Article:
Security after Paris: Is Israel our future?
From troops in the
street to growing suspicions of foreigners, is Europe coming to accept draconian
measures once associated with an Israeli security state?
Professor of Political Science at Nipissing University
On the first September 11th of his presidency, Barack Obama solemnly pronounced, “Every year on this day, we are all New Yorkers.”
“Right now, we are all Londoners,” declared the mayor of Paris, on July the 8th, 2005, the day after the double suicide attacks on the city’s transportation system.
Last month, this same message was offered back to Paris, “Tonight, we are all Parisians,” said John Kerry, the American Secretary of State.
And yet, these expressions of unity and sadness were also followed by questions of why there haven’t been similar messages sent out to the Beirutis, or the Kabulis and Baghdadis. Headlines the week following the attack included, “Why Is Beirut’s Brutal Terrorist Attack Being Ignored?,” “Beirut Wonders if Some Terror Attacks Mean More Than Others,” and “Beirut, Also the Site of Deadly Attacks, Feels Forgotten.”
There is one obvious reason for this discrepancy. These countries are associated with violence and terrorism. Lebanon has been the site of no less than 30 terrorist attacks since 2012. Along with 43 killed and 200 injured just on November 12th, 2015, a day before the Paris attacks, 145 people have been killed and more than 1300 wounded, mostly civilians, over the last three years.
The sad fact is that the capital of Lebanon is considered safe compared to Kabul and Baghdad.
Suicide bombings are not common to New York, London and Paris, and so when
these attacks do occur they stir understandable shock, sympathy and terror. The
concern, of course, is that such attacks will become weekly events and that
these beautiful and vibrant capital cities will be brought down low as have
their once great Middle Eastern counterparts.
But, as the initial shock wears off, we should rethink the long-term consequences terrorism has on large and prosperous European cities.
Rather than comparing Paris to Beirut, we should compare France and perhaps the rest of Europe to Israel. Relentless suicide bombings and terror attacks over many years led the Israelis to take drastic and often draconian security measures including the building of walls and fences, the broad use of “administrative detention,” the permanent presence of troops in the street, and the placement of security guards on every bus stop and mall entrance. From a high of 47 suicide attacks in 2002, with 238 killed and 84 injured, Israel has suffered no fatalities from bombings since 2009. Israelis have had to learn to live with the threat of an attack at any time and innocent Palestinians have had to suffer treatment as second-class citizens and suspected killers.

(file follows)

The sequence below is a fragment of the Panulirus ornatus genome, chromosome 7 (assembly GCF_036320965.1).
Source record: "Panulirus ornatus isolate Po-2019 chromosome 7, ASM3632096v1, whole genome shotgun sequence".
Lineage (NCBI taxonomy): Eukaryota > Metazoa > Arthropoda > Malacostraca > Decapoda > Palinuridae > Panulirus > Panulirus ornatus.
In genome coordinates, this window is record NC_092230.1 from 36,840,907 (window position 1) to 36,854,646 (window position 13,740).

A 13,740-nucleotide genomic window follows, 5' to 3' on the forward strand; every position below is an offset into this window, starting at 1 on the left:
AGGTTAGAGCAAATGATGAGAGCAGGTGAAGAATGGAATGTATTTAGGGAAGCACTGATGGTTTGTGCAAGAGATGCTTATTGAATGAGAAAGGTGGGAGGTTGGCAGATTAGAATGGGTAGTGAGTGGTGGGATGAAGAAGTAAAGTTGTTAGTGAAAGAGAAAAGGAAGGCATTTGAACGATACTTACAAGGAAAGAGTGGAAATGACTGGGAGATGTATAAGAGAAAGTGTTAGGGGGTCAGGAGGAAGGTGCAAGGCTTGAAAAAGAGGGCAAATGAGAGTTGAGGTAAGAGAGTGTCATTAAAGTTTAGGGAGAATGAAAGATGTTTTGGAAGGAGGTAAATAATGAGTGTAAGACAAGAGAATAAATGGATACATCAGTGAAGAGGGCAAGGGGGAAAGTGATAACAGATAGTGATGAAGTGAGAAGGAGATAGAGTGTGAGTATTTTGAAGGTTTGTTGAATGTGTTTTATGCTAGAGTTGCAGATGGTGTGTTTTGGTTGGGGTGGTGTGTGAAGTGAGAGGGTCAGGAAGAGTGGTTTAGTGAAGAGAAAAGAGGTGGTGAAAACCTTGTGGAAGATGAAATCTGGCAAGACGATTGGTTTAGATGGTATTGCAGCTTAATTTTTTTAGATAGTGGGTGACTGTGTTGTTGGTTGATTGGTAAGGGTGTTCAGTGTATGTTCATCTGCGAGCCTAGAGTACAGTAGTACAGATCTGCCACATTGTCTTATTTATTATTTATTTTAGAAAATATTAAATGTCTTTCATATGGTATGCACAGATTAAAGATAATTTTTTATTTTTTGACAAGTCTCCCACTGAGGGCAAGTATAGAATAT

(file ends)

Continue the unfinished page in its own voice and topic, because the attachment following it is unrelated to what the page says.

The most recent spate of stabbings and vehicular attacks over the last year represents something of a strange victory for Israeli security measures. Kitchen knives and cars are preferable to suicide vests laden with explosives.
Realistically, Paris will not become Beirut but France, Belgium and the rest of Europe have already become more like Israel, building fences on borders, declaring a state of emergency, soldiers deployed to monitor neighbourhoods and protect tourist attractions, and a growing suspicion of Muslim citizens and immigrants.
Military strategy and foreign policy may be at the forefront at the moment but the long-term domestic effect of terrorism is of greater consequence. The same culture of fear and insecurity that led Israel to implement their current domestic security regime, subject to so much European condemnation, is now present in Paris. Unfortunately, whether the French will take the same route as the Israelis may depend more on the effectiveness of the terrorists than on any commitment to freedom and human rights.